the mixture separates into an aqueous aniline layer, in which the major portion of the phenolic and acidic impurities are retained, and an aqueous layer of 20% glycerol, containing about 6% to 7% impurity on the weight of glycerol and about 3% of its total weight or aniline. The aqueous aniline, which contains about 5% of this weight or water, is dried by partial separation and distillation in! and 6; and may be used for the extraction 0! several more batches of crude residues before the accumulation of impurities necessitates its complete redistillation.
The aqueous glycerine is concentrated in still 4 at ordinary pressure, during which the aniline water distilled off is collected and treated for the recovery of the aniline. The concentrate, consisting of 80% glycerol with about 20% involatile impurity, is then refined by a vacuum distillation, in still I, to 98% to 99% concentration. The refined glycerol so obtained, when once redistilled, is suitable for use in the manufacture of explosives.
The following tables show the results of'analysis of the input and output of each vessel during a run, each table having the same number as is given to the apparatus to which it refers in Figure 2. The heading Tar refers to the collected inorganic and organic involatile impurities in the crude liquor.
fig: 3%? Tar Water Total I Crude extraction Crude still residues 20 200 Dry aniline (from VI)-.. 1600 1600 1600 so 100 20 1800 To crude steaming (II).. 12 8 88 2 To glycerol extraction (III) 1588 72 l2 18 1690 1 II. Crude steaming Extrsctedcrudefirom I). 12 8 88 2 110 Steam 250 250 Toglycerol extraction III) ll 200- 211' To waste 1 88 52 149 III. Glycerol endrccticm m Aniline solution (from 1588 72 12 18 1090 Aniline water (from 11).. 11 200 211 Feed water 135 m 'r l 1 t 0 core concen ral l1 4 273 360 ToanilineseparaiorWL 1588 a 80 1676 IV. Glycerol concentration Aqueous l eerol (from III) .Z 11 72 4 273 36p Prodlict glygrertool. 72 4. 18 94 Lnil own as aren p. 1106 v 207 Evaporated. 50 50 11 72 4 273 360 Ani- Glyclm eml Tar Water Total 1 V. Aniline separation From glycerol extraction( I) .l 1588 8 1676 out Wet aniline to still (VI). 1610 8 84 1702 Aniline water to recovery 9 276 285 VI. Aniline dehydration Wet aniline (from V)... 1610 8 84 1702 out Distillate to separation 20 84 104 Dr; aniline to extractor Example 4 This example illustrates the use of a high-boiling water-insoluble heterocyclic base. 20 parts by weight of an evaporated extract containing 40% glycerol, 40% impurities and 20% water, are extracted with parts of quinoline at a temperature between 180 and 200 C. The quinoline extract is separated, cooled and treated with sufficient water to form a 5% solution of glycerol. A single quinoline extraction removes about 25% of the glycerol in the crude liquor. On evaporation, the aqueous extract leaves a residue of pale yellow glycerol 01' high quality, having a total residue of 3.2% at 0.
Example 5 A fermentation liquor concentrate containing 14% glycerlne and 64% total non-volatile impurity, is extracted with pyridine by the method of my copending British application No. 8966/38, namely it is agitated at ordinary temperature with one and a half times its volume (about equal weight) of commercial pyridine added in portaining about 20% total residue at 160 C. is mixed with ten times its weight of aniline. The mixture is then mixed with sufflcient water to form a 20% solution of glycerol. The aqueous glycerol so obtained may be concentrated in the ordinary manner to give a crude glycerol having less than 5% total residue at 160 C. and capable of refinement to 98%-99% refined glycerol grade in a single distillation.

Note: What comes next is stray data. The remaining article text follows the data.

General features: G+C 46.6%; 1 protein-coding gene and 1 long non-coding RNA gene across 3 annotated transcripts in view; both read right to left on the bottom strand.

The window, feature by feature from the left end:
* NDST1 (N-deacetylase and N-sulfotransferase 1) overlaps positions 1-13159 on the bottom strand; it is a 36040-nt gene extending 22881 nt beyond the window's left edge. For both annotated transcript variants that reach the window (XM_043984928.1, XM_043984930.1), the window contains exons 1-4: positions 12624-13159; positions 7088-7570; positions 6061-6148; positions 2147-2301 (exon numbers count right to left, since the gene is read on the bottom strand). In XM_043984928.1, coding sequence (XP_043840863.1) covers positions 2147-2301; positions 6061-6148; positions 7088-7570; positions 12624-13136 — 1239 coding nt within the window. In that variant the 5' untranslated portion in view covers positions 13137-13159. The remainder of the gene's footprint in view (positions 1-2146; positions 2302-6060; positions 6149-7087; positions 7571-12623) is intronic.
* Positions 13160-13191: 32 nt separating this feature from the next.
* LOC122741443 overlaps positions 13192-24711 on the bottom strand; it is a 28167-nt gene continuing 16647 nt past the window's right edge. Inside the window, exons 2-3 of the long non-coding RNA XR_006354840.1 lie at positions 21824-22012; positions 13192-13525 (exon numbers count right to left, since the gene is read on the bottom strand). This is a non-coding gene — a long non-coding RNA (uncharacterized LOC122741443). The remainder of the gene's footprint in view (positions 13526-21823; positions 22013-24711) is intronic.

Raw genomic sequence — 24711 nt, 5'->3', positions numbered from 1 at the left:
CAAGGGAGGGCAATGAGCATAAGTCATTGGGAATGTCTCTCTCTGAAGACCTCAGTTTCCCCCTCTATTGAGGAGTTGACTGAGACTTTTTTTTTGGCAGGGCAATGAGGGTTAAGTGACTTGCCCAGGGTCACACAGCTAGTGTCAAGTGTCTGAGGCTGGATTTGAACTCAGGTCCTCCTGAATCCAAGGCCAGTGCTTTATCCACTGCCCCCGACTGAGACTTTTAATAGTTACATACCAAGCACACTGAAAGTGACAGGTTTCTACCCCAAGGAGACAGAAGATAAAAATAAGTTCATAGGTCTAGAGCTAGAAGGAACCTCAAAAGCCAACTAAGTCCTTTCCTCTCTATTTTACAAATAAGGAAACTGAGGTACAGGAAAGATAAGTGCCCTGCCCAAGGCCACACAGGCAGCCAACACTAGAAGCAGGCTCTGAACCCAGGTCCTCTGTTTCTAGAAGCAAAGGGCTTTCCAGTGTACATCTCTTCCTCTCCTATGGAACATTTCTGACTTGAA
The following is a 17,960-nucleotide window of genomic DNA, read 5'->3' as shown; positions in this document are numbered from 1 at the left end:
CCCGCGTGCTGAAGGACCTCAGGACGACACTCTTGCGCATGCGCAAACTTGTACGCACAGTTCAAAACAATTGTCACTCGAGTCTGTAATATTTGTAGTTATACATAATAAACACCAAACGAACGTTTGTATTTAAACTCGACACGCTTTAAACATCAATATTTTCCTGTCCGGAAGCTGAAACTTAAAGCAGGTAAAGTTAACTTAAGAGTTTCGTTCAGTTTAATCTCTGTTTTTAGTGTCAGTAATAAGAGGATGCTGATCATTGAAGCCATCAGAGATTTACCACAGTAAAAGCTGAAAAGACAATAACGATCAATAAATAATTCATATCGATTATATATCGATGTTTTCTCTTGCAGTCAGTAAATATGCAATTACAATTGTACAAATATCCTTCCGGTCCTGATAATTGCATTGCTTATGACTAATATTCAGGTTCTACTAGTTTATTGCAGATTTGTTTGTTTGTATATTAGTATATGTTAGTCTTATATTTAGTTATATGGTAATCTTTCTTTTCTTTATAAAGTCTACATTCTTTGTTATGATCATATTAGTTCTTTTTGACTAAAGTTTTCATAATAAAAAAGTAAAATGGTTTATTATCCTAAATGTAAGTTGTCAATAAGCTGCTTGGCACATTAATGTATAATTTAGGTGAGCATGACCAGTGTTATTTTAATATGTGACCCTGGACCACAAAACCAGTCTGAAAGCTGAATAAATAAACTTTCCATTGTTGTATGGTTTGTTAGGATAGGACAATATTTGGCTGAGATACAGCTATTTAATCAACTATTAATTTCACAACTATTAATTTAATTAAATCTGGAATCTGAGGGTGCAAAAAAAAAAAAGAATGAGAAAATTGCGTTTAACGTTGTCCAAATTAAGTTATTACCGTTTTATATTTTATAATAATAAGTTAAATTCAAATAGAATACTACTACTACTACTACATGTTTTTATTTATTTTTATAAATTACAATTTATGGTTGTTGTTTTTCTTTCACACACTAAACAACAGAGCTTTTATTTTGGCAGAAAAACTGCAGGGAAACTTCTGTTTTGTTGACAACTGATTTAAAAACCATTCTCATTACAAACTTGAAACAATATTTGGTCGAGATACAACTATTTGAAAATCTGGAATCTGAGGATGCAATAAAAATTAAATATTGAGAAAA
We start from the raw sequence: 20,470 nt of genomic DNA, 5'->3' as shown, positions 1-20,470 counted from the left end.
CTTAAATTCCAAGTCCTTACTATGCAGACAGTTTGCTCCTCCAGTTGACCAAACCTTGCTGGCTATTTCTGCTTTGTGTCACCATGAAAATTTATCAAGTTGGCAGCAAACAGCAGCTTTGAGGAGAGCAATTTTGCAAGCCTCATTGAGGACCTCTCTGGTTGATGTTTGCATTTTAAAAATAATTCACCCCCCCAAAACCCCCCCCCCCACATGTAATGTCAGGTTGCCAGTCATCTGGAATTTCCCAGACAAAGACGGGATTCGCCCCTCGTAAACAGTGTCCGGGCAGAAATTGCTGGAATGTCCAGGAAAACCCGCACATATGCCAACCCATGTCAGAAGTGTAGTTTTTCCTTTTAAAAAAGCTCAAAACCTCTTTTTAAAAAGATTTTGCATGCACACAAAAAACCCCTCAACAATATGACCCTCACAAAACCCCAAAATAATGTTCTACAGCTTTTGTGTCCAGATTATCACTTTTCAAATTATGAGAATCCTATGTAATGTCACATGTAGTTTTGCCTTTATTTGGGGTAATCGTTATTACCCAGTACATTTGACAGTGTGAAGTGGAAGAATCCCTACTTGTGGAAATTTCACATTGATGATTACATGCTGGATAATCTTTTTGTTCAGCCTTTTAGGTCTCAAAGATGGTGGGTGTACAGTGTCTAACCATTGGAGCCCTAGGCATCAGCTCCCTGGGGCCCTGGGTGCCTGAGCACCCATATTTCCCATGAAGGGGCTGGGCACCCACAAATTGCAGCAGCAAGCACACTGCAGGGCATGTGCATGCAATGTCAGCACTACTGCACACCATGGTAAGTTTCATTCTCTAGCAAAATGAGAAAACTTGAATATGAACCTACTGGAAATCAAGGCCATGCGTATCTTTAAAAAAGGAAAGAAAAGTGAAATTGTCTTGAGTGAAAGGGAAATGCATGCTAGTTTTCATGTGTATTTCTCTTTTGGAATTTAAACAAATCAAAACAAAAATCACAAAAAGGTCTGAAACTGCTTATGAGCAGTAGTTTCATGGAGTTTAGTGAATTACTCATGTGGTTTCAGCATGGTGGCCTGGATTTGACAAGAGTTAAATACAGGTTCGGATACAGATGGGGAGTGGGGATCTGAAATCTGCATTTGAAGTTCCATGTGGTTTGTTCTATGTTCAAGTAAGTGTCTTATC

Instead of the aniline I could have used in the above examples quinoline, p-toluidine, m-toluidine, o-toluidine, or a solution ofeither por o-toluidine in aniline.
Instead of separating'the glycerol from the volatile nitrogen containing base by extracting with water I could separate it by distillation.
This invention is a valuable advance in the art enabling the glycerol to be extracted from the crude liquor in an economical manner, without waste either of the product or of the organic base and to be refined to 99% purity with only one distillation,
As many apparently widely difierent embodiments of this invention may be made without departing from the spirit and scope thereof, it is to understood that the invention is not limited to the specific embodiments thereof except as defined in the appended claims.
1. A process for the recovery of glycerol from still residues which comprises the step of extracting the glycerol-containing liquor with a solvent selected from the group consisting of aniline, the toluidines, and quinoline, and recovering the dissolved glycerol by treating with cold water.
2. A process as claimed in claim 1 which is followed by the step of extracting the glycerol from the liquid nitrogen base with water, both extractions being efiected by a counter-current process.
3. The process for the recovery of glycerol from still residues which comprises extracting the glycerol-containing liquor with a solvent selected from the group consisting of aniline, the toluidines and quinoline, evaporating the extract to a water content below 30%, cooling and extracting the glycerol with water.
4. The process for the recovery of glycerol from still residues which comprises extracting the glycerol-containing liquor at a temperature above 100 C. with a solvent selected from the group consisting of aniline, the toluidines, and quinoline, cooling and, extracting the glycerol with water.
5. The process for the recovery of glycerol from still residues which comprises extracting the glycerol-containing liquor with a cold water-immiscible primary aromatic amine.
ROBERT ALAN WALMIESLEY.